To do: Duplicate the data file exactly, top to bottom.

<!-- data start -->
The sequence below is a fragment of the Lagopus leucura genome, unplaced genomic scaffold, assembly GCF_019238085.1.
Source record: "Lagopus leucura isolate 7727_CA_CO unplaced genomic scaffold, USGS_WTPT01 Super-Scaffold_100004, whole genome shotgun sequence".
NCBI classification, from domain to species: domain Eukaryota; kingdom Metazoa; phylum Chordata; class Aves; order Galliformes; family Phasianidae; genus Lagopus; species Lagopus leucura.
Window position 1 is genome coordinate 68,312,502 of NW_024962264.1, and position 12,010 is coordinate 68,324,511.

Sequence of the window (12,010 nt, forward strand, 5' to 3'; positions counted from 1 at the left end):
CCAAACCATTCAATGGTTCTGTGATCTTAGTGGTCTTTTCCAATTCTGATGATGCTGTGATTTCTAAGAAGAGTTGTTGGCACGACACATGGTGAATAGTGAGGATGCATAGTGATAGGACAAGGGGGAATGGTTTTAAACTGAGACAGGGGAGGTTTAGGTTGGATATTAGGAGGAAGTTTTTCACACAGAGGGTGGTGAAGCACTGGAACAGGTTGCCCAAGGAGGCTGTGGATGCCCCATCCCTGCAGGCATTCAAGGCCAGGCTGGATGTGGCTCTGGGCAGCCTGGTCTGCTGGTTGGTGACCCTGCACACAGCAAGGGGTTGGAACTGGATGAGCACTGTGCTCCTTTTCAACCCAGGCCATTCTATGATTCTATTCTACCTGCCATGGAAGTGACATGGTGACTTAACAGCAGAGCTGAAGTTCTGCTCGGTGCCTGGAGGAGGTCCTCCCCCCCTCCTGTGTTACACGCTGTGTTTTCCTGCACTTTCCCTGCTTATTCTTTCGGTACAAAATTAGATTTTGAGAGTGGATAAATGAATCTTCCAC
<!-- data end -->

The sequence below is a fragment of the Lagopus leucura genome, unplaced genomic scaffold, assembly GCF_019238085.1.
Source record: "Lagopus leucura isolate 7727_CA_CO unplaced genomic scaffold, USGS_WTPT01 Super-Scaffold_100004, whole genome shotgun sequence".
NCBI classification, from domain to species: domain Eukaryota; kingdom Metazoa; phylum Chordata; class Aves; order Galliformes; family Phasianidae; genus Lagopus; species Lagopus leucura.
Window position 1 is genome coordinate 68,312,502 of NW_024962264.1, and position 12,010 is coordinate 68,324,511.

Sequence of the window (12,010 nt, forward strand, 5' to 3'; positions counted from 1 at the left end):
CCAAACCATTCAATGGTTCTGTGATCTTAGTGGTCTTTTCCAATTCTGATGATGCTGTGATTTCTAAGAAGAGTTGTTGGCACGACACATGGTGAATAGTGAGGATGCATAGTGATAGGACAAGGGGGAATGGTTTTAAACTGAGACAGGGGAGGTTTAGGTTGGATATTAGGAGGAAGTTTTTCACACAGAGGGTGGTGAAGCACTGGAACAGGTTGCCCAAGGAGGCTGTGGATGCCCCATCCCTGCAGGCATTCAAGGCCAGGCTGGATGTGGCTCTGGGCAGCCTGGTCTGCTGGTTGGTGACCCTGCACACAGCAAGGGGTTGGAACTGGATGAGCACTGTGCTCCTTTTCAACCCAGGCCATTCTATGATTCTATTCTACCTGCCATGGAAGTGACATGGTGACTTAACAGCAGAGCTGAAGTTCTGCTCGGTGCCTGGAGGAGGTCCTCCCCCCCTCCTGTGTTACACGCTGTGTTTTCCTGCACTTTCCCTGCTTATTCTTTCGGTACAAAATTAGATTTTGAGAGTGGATAAATGAATCTTCCAC